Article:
Bouchard says the Service supplies the hatchery with fish food and salmon fry and pays to keep the heat and lights on. The volunteers pretty much do the rest.
“They feed the fish, clean the ponds and maintain grounds—including seven miles of trails,” says Bouchard, a native of Milford, Mass. “They keep the facility viable and producing fish for federal and state programs at a low cost to the Service. Public education and awareness is at the core of their mission.”
Preserving ‘Something Special’
Inside the main office, under the unblinking gaze of two mounted whitetail deer, the members of the Berkshire Hatchery Foundation swap fish stories and discuss their upcoming fundraiser, the sixth annual Lobsterfest.
The relaxed banter blends with the sound of gurgling water. The hatchery is blessed with a pristine aquifer that supplies 200 gallons per minute of gravity-fed water to recharge the fish pools.
It has been a busy spring. According to lead volunteer LeRoy Thorpe’s records, the hatchery donated 75 rainbow trout to a local high school research program; held an open house on Earth Day; and donated 75 large rainbow and brown trout for the Great Barrington Fishing Derby and another fishing derby sponsored by the local chapter of the Isaak Walton League.
“When I first started volunteering up here, I did it to help try to preserve something special,” says Thorpe, a retired mill worker from Monterey. “We’re here to pass along what we’ve learned and to teach people how valuable these resources are.”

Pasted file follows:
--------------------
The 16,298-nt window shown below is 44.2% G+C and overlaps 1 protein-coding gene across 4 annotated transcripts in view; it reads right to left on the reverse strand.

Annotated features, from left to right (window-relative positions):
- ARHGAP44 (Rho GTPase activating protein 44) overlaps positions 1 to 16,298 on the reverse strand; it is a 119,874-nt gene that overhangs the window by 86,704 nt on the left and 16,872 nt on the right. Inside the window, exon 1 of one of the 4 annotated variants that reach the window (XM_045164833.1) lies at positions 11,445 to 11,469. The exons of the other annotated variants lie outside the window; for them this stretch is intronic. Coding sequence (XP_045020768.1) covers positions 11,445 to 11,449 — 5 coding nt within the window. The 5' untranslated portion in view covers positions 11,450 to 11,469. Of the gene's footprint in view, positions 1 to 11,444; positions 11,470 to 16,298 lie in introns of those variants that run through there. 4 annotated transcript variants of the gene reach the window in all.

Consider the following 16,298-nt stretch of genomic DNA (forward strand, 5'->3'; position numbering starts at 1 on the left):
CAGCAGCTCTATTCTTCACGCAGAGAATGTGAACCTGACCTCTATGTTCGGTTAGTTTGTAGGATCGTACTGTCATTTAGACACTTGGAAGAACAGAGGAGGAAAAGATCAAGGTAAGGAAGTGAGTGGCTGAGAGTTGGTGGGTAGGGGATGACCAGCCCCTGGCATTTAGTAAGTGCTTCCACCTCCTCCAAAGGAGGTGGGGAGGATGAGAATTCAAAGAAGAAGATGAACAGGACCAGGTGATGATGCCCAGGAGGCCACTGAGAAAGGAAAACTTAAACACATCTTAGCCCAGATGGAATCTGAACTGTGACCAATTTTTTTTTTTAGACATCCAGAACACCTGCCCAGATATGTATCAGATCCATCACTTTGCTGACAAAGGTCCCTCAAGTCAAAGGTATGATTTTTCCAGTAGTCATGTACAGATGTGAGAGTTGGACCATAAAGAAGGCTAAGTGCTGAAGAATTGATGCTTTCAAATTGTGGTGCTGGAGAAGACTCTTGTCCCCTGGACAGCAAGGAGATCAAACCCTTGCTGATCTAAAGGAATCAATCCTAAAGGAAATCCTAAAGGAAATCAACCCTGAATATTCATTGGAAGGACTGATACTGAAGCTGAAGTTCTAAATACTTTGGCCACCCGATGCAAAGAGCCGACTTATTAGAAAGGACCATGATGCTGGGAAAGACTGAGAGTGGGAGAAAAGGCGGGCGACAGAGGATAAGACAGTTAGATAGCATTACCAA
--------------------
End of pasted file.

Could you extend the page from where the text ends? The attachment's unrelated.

Gene and Cathy Ford, both in their 50s, are the latest additions to the hatchery staff. The Fords sold their home in Utah, climbed in their RV and returned to Cathy's native Western Massachusetts, where they have settled into a life of transient bliss and hard labor.
“We’ve been clearing a lot of brush and doing some of the heavier work some of the older folks can’t do,” says Cathy, as she heads outside to greet a man and two children who are visiting the hatchery. She gives them a tour of the facility and later helps the children “catch and release” a few tadpoles and salamanders in one of the ponds.
Although the volunteers are relatively quiet about their contributions to the community, their work hasn’t gone unnoticed. Phil Gunzinger, oldest volunteer at age 83, holds up a certificate of appreciation awarded to the group by Assistant Director for Fisheries and Habitat Conservation Mamie Parker. The group personally accepted the award during a ceremony in Washington, D.C., last March. “It’s nice to be recognized for what we do,” Gunzinger says, “but we all love these fish and these waters. To me, this isn’t work at all.” Nusiak notes the ageless resilience of the hatchery mirrors that of its caretakers, four of whom—including herself—even have beaten cancer. “We’re all survivors,” she says.